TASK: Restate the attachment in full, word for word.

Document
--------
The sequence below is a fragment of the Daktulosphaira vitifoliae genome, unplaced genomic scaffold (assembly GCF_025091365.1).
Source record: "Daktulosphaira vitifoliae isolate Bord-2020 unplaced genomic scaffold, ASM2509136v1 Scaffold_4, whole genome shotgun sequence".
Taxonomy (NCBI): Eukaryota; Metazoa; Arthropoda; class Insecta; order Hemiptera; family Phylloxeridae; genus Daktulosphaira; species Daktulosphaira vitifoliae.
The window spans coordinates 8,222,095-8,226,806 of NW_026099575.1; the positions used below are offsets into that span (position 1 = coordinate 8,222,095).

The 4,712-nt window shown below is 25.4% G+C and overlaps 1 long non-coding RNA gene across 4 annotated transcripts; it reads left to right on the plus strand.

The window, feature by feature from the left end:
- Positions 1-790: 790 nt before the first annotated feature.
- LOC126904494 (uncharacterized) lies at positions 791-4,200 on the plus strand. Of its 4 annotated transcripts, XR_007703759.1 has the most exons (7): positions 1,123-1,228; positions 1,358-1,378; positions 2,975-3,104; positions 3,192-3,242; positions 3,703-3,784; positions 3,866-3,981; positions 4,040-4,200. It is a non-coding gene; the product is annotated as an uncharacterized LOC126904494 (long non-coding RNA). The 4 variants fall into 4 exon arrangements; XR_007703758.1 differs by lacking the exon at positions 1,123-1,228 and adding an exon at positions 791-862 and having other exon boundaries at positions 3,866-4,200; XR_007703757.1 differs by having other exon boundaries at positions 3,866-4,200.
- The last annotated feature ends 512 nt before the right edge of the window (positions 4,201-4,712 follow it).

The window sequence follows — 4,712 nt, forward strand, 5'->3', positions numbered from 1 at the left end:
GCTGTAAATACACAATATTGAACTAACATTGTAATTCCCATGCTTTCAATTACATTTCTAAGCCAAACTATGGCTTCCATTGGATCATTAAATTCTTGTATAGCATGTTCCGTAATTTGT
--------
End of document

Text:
The sequence below is a fragment of the Daktulosphaira vitifoliae genome, unplaced genomic scaffold (assembly GCF_025091365.1).
Source record: "Daktulosphaira vitifoliae isolate Bord-2020 unplaced genomic scaffold, ASM2509136v1 Scaffold_4, whole genome shotgun sequence".
Taxonomy (NCBI): Eukaryota; Metazoa; Arthropoda; class Insecta; order Hemiptera; family Phylloxeridae; genus Daktulosphaira; species Daktulosphaira vitifoliae.
The window spans coordinates 8,222,095-8,226,806 of NW_026099575.1; the positions used below are offsets into that span (position 1 = coordinate 8,222,095).

The 4,712-nt window shown below is 25.4% G+C and overlaps 1 long non-coding RNA gene across 4 annotated transcripts; it reads left to right on the plus strand.

The window, feature by feature from the left end:
- Positions 1-790: 790 nt before the first annotated feature.
- LOC126904494 (uncharacterized) lies at positions 791-4,200 on the plus strand. Of its 4 annotated transcripts, XR_007703759.1 has the most exons (7): positions 1,123-1,228; positions 1,358-1,378; positions 2,975-3,104; positions 3,192-3,242; positions 3,703-3,784; positions 3,866-3,981; positions 4,040-4,200. It is a non-coding gene; the product is annotated as an uncharacterized LOC126904494 (long non-coding RNA). The 4 variants fall into 4 exon arrangements; XR_007703758.1 differs by lacking the exon at positions 1,123-1,228 and adding an exon at positions 791-862 and having other exon boundaries at positions 3,866-4,200; XR_007703757.1 differs by having other exon boundaries at positions 3,866-4,200.
- The last annotated feature ends 512 nt before the right edge of the window (positions 4,201-4,712 follow it).

The window sequence follows — 4,712 nt, forward strand, 5'->3', positions numbered from 1 at the left end:
GCTGTAAATACACAATATTGAACTAACATTGTAATTCCCATGCTTTCAATTACATTTCTAAGCCAAACTATGGCTTCCATTGGATCATTAAATTCTTGTATAGCATGTTCCGTAATTTGT